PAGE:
There’s been a lot of confusion over the last few days, since bitcoin.org announced that an Android component responsible for generating secure random numbers contained a critical weakness that rendered many Android bitcoin wallets vulnerable.
There are a number of different issues that seem to have come into play to make these bitcoin wallets vulnerable.
Bitcoin uses the ECDSA algorithm to ensure that funds can only be spent by their rightful owners. The algorithm requires a random number to compute an ECDSA signature, but if two different messages are signed with the same private key and the same random number, the private key can be derived. This is a known method of attacking the algorithm and was previously used to break the security of other products, such as the PlayStation 3 master key
On the Android side, the implementation of the SecureRandom class may be vulnerable in some Android versions. Earlier this year, two researchers presented on a number of issues which they claimed affected the randomness of numbers generated by SecureRandom.
Android versions from 4.2 (Jelly Bean) and on may not be affected by these specific flaws since SecureRandom was reimplemented
Certain bitcoin wallet applications using Android’s SecureRandom signed multiple transactions using an identical ‘random’ number. Since transactions are public on the bitcoin network, attackers scanned the transaction block chain looking for these particular transactions to retrieve the private key and transfer funds from the bitcoin wallet without the owner’s consent.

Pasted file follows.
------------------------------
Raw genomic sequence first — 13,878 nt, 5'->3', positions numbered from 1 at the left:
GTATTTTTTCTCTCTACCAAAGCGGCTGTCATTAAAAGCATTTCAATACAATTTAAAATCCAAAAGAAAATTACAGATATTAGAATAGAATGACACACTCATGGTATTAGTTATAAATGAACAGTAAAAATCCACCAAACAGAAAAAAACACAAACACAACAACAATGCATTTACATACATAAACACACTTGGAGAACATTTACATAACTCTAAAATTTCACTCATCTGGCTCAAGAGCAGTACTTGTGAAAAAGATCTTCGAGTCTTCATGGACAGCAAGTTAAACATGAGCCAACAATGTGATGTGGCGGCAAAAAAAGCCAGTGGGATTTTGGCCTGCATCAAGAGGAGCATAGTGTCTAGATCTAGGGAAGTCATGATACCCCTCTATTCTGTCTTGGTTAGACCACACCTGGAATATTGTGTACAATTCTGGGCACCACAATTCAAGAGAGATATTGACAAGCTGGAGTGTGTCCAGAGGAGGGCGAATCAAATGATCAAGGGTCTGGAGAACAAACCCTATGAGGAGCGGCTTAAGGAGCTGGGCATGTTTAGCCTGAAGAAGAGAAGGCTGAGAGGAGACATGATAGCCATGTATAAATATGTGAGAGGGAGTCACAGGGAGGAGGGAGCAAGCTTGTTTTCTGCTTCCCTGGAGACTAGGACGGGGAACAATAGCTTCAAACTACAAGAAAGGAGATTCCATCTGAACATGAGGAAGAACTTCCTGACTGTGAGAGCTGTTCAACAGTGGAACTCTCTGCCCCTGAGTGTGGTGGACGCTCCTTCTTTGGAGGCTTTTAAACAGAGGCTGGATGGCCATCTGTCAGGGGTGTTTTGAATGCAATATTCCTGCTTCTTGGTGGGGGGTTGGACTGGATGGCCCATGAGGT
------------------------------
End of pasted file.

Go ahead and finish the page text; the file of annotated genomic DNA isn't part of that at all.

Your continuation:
Other Android apps may be vulnerable to similar attacks depending on how they implement SecureRandom. Looking at Norton Mobile Insight data, we have found over 360,000 applications that make use of SecureRandom and over 320,000 of them use SecureRandom in the same way the bitcoin wallets did (they did not call setSeed). The type of applications affected are almost uniformly distributed.
Figure. Affected application distribution
We strongly advise users of Android bitcoin wallet apps to check whether their applications are affected and to follow the steps outlined by bitcoin.org to make their funds safe. We would also like to advise Android developers to stay tuned and review their cryptographic implementations based on SecureRandom and evaluate whether this could pose a security risk.
Update – August 15, 2013:
Google has confirmed the issue discussed in this blog. See the following link for more information:
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